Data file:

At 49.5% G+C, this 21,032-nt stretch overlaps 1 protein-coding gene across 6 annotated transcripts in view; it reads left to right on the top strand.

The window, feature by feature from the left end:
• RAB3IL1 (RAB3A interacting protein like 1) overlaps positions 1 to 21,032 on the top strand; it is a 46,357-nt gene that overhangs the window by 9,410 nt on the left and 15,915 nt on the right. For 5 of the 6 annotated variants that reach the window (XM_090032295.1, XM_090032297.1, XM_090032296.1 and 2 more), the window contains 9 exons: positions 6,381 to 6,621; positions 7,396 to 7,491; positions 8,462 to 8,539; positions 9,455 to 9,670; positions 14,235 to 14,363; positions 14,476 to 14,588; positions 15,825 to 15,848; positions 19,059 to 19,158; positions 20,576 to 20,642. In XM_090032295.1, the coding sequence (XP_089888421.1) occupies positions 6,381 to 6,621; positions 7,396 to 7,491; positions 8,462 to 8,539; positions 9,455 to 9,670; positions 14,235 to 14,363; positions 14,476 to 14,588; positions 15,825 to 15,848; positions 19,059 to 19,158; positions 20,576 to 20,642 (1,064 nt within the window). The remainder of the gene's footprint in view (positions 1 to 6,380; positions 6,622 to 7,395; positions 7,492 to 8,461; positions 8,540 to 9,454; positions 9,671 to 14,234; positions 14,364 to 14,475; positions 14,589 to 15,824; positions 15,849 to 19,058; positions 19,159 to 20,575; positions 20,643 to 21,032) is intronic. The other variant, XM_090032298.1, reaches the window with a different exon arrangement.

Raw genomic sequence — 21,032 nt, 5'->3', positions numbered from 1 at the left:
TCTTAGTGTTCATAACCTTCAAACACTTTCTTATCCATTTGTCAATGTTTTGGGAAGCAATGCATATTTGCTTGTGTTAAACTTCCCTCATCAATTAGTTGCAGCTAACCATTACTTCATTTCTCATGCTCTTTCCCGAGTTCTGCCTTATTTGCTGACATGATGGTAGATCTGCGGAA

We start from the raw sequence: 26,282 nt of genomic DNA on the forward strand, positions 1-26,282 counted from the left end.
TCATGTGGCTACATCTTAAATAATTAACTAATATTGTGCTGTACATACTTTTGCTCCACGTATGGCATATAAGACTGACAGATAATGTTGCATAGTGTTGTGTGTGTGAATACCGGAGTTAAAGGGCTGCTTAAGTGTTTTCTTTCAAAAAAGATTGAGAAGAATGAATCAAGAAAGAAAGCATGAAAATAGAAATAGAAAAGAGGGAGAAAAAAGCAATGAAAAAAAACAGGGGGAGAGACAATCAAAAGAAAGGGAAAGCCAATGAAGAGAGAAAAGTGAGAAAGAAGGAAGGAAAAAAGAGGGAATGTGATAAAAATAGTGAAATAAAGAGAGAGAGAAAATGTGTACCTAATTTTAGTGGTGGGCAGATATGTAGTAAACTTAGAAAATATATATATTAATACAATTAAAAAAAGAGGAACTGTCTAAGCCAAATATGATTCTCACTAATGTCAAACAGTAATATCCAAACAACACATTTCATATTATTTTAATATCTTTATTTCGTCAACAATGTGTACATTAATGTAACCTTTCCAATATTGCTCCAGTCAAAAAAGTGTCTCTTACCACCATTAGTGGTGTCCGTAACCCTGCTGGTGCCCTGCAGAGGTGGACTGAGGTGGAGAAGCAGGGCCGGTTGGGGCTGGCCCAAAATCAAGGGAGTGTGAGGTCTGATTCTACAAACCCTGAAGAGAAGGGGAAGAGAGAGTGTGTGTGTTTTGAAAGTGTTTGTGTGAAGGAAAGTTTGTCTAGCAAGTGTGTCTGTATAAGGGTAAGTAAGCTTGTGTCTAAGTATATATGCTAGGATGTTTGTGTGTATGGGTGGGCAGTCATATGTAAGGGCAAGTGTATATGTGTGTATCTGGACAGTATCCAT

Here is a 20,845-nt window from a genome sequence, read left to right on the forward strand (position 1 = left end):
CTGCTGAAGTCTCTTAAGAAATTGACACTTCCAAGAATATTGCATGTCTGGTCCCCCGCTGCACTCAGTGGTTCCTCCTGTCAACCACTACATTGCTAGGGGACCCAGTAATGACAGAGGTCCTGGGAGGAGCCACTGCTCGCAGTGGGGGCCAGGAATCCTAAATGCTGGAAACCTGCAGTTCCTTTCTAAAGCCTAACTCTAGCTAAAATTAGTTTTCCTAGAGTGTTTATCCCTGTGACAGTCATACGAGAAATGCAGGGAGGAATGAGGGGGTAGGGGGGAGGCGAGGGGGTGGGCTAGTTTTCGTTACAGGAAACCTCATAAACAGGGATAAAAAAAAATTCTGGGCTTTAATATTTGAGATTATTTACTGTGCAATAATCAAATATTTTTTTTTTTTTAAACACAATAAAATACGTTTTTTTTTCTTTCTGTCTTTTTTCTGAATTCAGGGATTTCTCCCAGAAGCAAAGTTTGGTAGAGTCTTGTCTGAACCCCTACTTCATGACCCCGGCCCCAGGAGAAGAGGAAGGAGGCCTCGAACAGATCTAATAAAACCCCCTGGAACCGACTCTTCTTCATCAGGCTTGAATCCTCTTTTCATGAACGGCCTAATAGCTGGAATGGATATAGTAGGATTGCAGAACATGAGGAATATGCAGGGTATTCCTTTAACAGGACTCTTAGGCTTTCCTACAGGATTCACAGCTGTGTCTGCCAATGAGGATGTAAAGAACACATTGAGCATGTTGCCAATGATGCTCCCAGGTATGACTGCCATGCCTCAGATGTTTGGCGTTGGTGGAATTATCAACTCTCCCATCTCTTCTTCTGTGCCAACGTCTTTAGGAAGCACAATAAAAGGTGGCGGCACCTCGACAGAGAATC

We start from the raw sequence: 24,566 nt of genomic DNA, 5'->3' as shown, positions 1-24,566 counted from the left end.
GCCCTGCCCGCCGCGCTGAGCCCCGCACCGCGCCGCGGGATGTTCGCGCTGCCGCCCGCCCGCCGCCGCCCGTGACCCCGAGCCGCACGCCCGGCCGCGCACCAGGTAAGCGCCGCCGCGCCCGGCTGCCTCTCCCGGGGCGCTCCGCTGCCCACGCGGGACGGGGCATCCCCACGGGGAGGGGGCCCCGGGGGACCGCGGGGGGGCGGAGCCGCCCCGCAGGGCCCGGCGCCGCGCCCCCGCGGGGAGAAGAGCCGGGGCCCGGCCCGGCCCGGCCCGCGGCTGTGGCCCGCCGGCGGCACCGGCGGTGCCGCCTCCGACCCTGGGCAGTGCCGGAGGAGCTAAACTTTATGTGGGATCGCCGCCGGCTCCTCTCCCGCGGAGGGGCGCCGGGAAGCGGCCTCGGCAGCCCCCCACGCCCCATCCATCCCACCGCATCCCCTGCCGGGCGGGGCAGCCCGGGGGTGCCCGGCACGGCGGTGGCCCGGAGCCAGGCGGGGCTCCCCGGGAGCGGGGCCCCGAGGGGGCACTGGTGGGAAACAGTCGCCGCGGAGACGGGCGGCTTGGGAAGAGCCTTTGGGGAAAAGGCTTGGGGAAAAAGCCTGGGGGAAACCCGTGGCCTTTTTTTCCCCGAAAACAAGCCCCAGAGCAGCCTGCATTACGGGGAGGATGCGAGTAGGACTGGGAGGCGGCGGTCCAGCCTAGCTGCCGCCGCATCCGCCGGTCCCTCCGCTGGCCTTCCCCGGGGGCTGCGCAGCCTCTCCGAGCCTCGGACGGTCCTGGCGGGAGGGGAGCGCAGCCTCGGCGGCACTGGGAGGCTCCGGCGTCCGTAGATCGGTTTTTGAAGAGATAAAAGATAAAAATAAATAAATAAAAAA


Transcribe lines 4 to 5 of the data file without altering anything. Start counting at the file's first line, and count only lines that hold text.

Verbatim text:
Raw genomic sequence — 21,032 nt, 5'->3', positions numbered from 1 at the left:
TCTTAGTGTTCATAACCTTCAAACACTTTCTTATCCATTTGTCAATGTTTTGGGAAGCAATGCATATTTGCTTGTGTTAAACTTCCCTCATCAATTAGTTGCAGCTAACCATTACTTCATTTCTCATGCTCTTTCCCGAGTTCTGCCTTATTTGCTGACATGATGGTAGATCTGCGGAA